JoAnn Daniels Gaaminjiminang ojijaakowin (Holds on to her Spirit) was born 63 years ago at a time when a blanket of great beauty and colour covered the land. The autumn blanket sewn by one of the season’s grandmother moons, must have touched baby JoAnn in a magical way, and blessed her with a rare physical beauty, so stunning she was as a full-blooded Ojibway woman.
JoAnn was an artist who worked with hides and beads. She was meticulous in her craft. Each and every bead her fingers touched had to be placed, ever so perfectly next to one pre-selected from a cup of hundreds, waiting to give the creation life. “Life” is indeed what such artwork is capable of. Its power can reach into the soul of an assimilated First Peoples’ individual and push him/her to rediscover a lost heritage. JoAnn knew this.
In the last weeks of her life, JoAnn the mother, sister, aunt, friend, and artist was not afraid of death. “I only wish I had another year,” she said, “so I could do a few things differently.” What those “things” were, are known only to JoAnn and perhaps to her closest relatives.
Shortly before she died, an elder acquainted with JoAnn was driving along a country road. JoAnn suddenly appeared in his mind. With her still in his thoughts he observed a small hawk leaving a roadside field. It struggled against the wind to do so. The hawk held something in its claws, a stick perhaps for a nest or maybe a small rodent, the elder wasn’t sure. The hawk, though experiencing great difficulty climbing the windy sky did not release what it was holding, so precious the item was to its survival.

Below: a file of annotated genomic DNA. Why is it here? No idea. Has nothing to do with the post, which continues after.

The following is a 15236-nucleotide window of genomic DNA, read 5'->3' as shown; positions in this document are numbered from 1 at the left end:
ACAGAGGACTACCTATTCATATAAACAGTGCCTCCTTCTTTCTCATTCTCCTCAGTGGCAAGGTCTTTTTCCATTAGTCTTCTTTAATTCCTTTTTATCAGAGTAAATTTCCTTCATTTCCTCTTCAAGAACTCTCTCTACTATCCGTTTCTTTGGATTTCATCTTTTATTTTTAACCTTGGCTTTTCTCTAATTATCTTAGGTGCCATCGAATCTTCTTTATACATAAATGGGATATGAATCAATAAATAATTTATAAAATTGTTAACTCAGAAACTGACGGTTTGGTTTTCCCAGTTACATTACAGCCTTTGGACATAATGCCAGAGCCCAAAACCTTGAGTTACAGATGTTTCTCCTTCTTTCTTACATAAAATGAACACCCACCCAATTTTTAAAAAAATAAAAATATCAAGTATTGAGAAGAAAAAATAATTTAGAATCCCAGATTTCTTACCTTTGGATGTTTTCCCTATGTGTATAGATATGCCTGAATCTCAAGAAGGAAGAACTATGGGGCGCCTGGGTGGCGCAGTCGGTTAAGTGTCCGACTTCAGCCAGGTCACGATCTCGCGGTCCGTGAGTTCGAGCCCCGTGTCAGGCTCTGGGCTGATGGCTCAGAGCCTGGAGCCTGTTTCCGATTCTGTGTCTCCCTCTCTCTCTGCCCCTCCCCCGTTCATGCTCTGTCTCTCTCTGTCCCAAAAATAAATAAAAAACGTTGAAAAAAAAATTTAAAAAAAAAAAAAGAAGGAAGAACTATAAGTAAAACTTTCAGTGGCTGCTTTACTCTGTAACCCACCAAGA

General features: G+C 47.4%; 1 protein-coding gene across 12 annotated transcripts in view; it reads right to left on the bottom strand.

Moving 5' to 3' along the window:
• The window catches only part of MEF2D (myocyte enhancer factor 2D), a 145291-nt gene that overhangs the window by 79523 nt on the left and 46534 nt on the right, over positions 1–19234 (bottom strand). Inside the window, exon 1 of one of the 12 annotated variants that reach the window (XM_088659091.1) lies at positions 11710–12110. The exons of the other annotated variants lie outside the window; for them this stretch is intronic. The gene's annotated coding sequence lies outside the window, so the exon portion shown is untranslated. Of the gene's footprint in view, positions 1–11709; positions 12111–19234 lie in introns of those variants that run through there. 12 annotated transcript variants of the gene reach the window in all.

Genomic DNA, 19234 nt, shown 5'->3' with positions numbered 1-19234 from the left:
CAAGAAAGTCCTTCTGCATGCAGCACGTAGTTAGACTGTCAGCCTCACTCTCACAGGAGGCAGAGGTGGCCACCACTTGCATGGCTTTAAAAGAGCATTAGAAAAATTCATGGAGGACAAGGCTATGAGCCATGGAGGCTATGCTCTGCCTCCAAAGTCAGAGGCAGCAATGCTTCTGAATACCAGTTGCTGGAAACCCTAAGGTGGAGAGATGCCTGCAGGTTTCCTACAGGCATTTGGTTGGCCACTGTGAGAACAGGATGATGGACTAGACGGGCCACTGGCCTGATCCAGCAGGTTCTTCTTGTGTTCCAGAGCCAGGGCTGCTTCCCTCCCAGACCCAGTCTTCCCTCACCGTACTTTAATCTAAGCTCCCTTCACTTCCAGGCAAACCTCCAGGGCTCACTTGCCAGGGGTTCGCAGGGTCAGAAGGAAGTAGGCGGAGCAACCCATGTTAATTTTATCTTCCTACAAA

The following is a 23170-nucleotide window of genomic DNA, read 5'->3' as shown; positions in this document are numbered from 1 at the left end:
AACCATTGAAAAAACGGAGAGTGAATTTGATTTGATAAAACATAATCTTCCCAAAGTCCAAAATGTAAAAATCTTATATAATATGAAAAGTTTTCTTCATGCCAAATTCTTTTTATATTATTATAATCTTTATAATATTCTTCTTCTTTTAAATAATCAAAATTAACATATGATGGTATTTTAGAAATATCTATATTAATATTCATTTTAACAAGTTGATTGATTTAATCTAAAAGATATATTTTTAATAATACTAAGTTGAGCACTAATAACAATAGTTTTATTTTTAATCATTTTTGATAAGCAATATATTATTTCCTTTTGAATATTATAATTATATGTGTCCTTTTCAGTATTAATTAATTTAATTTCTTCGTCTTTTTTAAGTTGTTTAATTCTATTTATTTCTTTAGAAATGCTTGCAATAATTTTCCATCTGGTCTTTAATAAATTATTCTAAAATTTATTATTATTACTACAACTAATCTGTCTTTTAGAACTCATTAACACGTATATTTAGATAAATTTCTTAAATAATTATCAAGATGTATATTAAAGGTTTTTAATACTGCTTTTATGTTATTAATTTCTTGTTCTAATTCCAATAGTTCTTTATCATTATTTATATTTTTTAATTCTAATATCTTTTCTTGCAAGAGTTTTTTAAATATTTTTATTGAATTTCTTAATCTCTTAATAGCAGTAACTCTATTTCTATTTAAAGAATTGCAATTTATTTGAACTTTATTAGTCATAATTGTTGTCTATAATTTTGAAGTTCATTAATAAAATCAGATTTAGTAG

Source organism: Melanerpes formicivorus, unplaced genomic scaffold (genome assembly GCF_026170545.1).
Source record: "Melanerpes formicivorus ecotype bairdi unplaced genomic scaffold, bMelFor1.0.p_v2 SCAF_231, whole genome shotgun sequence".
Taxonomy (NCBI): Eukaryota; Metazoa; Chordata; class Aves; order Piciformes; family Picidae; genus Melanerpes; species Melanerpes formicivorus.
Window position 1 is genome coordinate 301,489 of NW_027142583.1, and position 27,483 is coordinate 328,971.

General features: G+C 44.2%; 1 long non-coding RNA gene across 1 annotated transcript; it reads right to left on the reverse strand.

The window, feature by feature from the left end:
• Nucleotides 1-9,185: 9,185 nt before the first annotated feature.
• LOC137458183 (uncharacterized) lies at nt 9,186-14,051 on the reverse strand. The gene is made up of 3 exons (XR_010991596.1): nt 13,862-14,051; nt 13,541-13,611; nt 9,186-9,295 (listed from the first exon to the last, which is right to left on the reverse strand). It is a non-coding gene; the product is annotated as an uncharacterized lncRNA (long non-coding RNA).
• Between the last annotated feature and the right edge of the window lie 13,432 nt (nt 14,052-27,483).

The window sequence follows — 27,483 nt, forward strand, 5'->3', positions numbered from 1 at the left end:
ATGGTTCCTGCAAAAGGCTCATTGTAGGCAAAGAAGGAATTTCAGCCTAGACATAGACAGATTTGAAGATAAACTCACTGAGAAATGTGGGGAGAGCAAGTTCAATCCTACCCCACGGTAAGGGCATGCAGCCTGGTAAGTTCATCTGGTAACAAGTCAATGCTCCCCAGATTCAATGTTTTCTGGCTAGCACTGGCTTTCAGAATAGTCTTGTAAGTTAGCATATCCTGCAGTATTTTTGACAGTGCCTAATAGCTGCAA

Gaaminjiminang ojijaakowin “Holds on to her Spirit” passed away a few days later at dawn. What can be accurately said of any dawn is that no living thing on this earth knows with all certainty what shape its health will be in when the sun of that particular day sets. No man, animal, bird, fish, mountain or leaf knows for sure. The rising sun brings wonder and mystery. “Holds on to her Spirit” chose the dawn to take the hands of her pre-deceased mother and father and go with them to the Land of Souls. Like the small hawk who struggled to climb the sky, she had struggled through life, making the best of being raised by parents who had survived many abuses and traumas at Residential Schools. She fought the winds without ever letting go of her grace, charm, dignity and the passion she had for the health and well-being of her family.
Her sons can tell their children that “Holds on to her Spirit”, their loving Kokom (grandmother) left the hardships of this world when sweet blossoms covered the branches of fruit trees and May flowers stood scattered through the marshy forests of their territory.
Donations to the Wabano Centre for Aboriginal Health (299 Montreal Rd., Ottawa K1L 6B8) can be made in JoAnn’s memory.